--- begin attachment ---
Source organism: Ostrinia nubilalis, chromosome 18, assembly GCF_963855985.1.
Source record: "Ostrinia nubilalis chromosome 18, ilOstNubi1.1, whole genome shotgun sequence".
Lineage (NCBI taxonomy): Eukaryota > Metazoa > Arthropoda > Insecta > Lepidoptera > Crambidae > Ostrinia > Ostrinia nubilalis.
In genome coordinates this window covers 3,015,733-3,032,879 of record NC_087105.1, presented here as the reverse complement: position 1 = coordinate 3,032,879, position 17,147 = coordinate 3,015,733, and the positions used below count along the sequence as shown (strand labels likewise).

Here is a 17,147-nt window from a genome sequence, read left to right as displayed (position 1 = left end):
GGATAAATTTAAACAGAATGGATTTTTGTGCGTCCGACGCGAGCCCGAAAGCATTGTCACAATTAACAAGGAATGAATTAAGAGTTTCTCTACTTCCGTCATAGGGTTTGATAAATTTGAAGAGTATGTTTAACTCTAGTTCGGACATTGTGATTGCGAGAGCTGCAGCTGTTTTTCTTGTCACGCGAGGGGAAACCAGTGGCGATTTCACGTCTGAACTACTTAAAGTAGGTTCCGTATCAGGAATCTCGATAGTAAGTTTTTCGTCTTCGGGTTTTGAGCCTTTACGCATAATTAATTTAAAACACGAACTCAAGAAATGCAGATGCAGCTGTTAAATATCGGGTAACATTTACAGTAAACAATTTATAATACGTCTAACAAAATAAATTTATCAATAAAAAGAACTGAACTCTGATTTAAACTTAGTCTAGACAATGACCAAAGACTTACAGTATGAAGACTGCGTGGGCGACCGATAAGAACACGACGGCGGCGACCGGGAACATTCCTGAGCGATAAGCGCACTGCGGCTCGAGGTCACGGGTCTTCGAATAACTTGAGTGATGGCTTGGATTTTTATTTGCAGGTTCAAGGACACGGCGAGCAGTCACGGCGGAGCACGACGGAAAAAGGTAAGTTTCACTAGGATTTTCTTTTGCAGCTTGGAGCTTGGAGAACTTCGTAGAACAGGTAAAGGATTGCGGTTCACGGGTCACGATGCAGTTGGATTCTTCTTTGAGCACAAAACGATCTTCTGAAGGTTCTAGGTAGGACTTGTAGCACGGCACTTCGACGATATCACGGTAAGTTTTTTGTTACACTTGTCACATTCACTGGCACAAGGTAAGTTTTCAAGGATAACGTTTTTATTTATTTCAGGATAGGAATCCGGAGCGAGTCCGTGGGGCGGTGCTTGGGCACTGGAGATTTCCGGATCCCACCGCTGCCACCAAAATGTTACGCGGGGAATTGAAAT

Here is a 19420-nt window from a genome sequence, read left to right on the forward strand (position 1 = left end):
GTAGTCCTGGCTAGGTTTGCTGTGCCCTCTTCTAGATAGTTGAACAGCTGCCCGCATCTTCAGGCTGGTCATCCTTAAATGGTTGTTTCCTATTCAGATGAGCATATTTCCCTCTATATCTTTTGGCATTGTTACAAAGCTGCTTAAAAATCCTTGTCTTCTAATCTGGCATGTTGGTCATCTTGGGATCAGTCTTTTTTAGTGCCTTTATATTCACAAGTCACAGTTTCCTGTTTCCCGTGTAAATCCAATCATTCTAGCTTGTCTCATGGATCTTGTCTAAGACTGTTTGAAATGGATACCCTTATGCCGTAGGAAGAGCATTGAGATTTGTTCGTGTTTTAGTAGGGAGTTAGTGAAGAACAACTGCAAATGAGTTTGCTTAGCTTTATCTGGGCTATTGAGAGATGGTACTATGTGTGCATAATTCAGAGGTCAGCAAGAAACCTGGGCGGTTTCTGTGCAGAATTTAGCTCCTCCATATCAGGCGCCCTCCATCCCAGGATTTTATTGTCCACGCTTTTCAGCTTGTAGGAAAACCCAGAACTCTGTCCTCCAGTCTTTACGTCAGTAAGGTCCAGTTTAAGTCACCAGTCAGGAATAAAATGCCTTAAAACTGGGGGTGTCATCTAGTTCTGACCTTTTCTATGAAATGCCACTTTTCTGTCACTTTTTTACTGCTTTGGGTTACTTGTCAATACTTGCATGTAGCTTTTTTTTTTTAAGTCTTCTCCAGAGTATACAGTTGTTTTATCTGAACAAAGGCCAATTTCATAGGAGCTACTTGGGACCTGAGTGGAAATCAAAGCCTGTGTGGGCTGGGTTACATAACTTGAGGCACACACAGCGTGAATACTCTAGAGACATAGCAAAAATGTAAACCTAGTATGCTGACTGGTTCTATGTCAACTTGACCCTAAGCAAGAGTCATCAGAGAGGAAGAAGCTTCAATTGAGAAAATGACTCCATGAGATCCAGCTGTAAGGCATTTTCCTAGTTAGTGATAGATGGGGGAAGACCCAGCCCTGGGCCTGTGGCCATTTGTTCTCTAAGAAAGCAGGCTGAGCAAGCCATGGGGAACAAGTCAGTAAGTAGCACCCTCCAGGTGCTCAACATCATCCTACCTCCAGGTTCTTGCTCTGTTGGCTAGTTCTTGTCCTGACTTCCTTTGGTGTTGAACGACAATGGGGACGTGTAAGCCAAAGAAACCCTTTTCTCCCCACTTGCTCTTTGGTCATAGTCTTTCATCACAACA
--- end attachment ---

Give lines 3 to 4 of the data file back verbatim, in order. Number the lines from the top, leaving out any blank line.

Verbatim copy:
Lineage (NCBI taxonomy): Eukaryota > Metazoa > Arthropoda > Insecta > Lepidoptera > Crambidae > Ostrinia > Ostrinia nubilalis.
In genome coordinates this window covers 3,015,733-3,032,879 of record NC_087105.1, presented here as the reverse complement: position 1 = coordinate 3,032,879, position 17,147 = coordinate 3,015,733, and the positions used below count along the sequence as shown (strand labels likewise).